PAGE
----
Why would young people starting a career in IT want to work with mainframes? Well, let me tell you my story. It may ease your concerns about who will tend your legacy systems when your current IT pros retire.
My foray into the world of computers began with my family’s purchase of a used Tandy 1000 when I was about
8 years old. I was endlessly fascinated by everything about that computer.
When my school got its first computer with a mouse, I pleaded with my teacher until she finally relented and let me spend time in the library each week using the machine for my extracurricular projects.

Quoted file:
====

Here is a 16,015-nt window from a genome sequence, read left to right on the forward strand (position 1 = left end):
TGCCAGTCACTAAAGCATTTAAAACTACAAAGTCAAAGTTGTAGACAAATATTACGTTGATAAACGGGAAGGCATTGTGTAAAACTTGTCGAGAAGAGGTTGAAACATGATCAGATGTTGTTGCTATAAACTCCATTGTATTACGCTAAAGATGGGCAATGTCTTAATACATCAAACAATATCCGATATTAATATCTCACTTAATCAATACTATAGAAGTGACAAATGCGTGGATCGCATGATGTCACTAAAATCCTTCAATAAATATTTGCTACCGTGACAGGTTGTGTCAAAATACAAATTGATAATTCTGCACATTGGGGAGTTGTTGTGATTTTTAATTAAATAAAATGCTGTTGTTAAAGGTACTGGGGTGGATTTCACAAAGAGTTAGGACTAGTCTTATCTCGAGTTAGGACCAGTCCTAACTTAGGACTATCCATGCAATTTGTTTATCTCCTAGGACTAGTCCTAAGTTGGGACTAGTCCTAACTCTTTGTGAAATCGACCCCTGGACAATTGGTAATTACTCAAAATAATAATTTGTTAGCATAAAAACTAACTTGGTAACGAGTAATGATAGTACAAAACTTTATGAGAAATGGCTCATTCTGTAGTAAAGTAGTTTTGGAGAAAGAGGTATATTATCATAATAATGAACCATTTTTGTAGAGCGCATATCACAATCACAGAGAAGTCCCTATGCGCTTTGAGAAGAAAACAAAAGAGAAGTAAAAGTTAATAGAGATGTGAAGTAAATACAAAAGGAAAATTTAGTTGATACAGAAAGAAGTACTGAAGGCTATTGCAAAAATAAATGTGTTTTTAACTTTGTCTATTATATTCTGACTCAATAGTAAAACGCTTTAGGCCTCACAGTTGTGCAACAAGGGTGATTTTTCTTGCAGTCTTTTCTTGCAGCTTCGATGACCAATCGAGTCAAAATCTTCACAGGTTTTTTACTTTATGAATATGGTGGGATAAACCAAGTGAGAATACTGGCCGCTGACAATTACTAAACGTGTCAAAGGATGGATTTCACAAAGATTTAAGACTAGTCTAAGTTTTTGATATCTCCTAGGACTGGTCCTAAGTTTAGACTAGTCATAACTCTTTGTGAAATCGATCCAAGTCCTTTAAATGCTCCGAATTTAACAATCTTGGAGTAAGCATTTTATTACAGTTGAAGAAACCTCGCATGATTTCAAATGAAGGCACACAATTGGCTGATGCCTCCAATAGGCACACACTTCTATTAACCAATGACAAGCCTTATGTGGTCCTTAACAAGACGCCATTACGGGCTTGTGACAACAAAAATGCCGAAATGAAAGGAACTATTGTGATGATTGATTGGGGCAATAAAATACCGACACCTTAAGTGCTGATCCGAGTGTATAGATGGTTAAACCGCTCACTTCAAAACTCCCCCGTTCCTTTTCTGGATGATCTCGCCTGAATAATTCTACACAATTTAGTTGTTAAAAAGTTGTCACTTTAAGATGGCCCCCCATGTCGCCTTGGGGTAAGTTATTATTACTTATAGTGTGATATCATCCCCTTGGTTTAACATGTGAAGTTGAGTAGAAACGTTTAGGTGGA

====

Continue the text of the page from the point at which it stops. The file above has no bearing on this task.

In secondary school, I participated in a variety of computer-related courses, including a few programming courses.
So, when it came time to choose a focus for my post-secondary schooling, it wasn’t at all hard for me to decide to work with computers. I’ve always been comfortable with them, and the job market is always ripe with openings.
When I started college, I had only a basic knowledge of programming, but I had a strong desire to learn. The professors at Georgian College in Barrie, Ontario, provided me with the perfect environment in which to develop my skills and talents.